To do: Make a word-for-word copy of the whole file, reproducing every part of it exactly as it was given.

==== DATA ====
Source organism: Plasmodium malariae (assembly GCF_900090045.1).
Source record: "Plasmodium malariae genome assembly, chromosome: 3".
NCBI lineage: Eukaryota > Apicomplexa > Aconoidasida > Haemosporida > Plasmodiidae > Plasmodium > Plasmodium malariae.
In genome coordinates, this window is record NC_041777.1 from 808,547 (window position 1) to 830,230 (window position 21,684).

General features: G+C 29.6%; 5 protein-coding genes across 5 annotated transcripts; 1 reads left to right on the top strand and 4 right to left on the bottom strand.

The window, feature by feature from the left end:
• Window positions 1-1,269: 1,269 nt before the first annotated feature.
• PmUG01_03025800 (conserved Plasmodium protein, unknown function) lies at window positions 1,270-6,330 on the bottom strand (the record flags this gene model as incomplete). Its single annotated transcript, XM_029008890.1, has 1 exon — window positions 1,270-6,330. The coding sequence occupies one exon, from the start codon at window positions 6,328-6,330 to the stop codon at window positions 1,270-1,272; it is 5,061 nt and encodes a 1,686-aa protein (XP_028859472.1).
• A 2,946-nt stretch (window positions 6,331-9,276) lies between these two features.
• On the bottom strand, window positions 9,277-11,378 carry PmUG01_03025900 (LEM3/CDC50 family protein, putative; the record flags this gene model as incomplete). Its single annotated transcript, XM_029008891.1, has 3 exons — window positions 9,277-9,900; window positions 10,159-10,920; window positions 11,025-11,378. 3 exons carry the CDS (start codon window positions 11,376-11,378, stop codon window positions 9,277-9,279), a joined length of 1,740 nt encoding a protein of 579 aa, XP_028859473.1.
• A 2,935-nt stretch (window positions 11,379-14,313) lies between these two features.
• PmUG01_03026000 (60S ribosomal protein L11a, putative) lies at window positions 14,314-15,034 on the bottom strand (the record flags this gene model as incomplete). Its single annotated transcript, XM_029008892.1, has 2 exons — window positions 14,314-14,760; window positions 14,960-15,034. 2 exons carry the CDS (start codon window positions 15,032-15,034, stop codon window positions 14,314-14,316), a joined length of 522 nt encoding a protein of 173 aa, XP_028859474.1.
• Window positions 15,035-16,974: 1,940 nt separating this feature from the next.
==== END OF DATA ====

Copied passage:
Source organism: Plasmodium malariae (assembly GCF_900090045.1).
Source record: "Plasmodium malariae genome assembly, chromosome: 3".
NCBI lineage: Eukaryota > Apicomplexa > Aconoidasida > Haemosporida > Plasmodiidae > Plasmodium > Plasmodium malariae.
In genome coordinates, this window is record NC_041777.1 from 808,547 (window position 1) to 830,230 (window position 21,684).

General features: G+C 29.6%; 5 protein-coding genes across 5 annotated transcripts; 1 reads left to right on the top strand and 4 right to left on the bottom strand.

The window, feature by feature from the left end:
• Window positions 1-1,269: 1,269 nt before the first annotated feature.
• PmUG01_03025800 (conserved Plasmodium protein, unknown function) lies at window positions 1,270-6,330 on the bottom strand (the record flags this gene model as incomplete). Its single annotated transcript, XM_029008890.1, has 1 exon — window positions 1,270-6,330. The coding sequence occupies one exon, from the start codon at window positions 6,328-6,330 to the stop codon at window positions 1,270-1,272; it is 5,061 nt and encodes a 1,686-aa protein (XP_028859472.1).
• A 2,946-nt stretch (window positions 6,331-9,276) lies between these two features.
• On the bottom strand, window positions 9,277-11,378 carry PmUG01_03025900 (LEM3/CDC50 family protein, putative; the record flags this gene model as incomplete). Its single annotated transcript, XM_029008891.1, has 3 exons — window positions 9,277-9,900; window positions 10,159-10,920; window positions 11,025-11,378. 3 exons carry the CDS (start codon window positions 11,376-11,378, stop codon window positions 9,277-9,279), a joined length of 1,740 nt encoding a protein of 579 aa, XP_028859473.1.
• A 2,935-nt stretch (window positions 11,379-14,313) lies between these two features.
• PmUG01_03026000 (60S ribosomal protein L11a, putative) lies at window positions 14,314-15,034 on the bottom strand (the record flags this gene model as incomplete). Its single annotated transcript, XM_029008892.1, has 2 exons — window positions 14,314-14,760; window positions 14,960-15,034. 2 exons carry the CDS (start codon window positions 15,032-15,034, stop codon window positions 14,314-14,316), a joined length of 522 nt encoding a protein of 173 aa, XP_028859474.1.
• Window positions 15,035-16,974: 1,940 nt separating this feature from the next.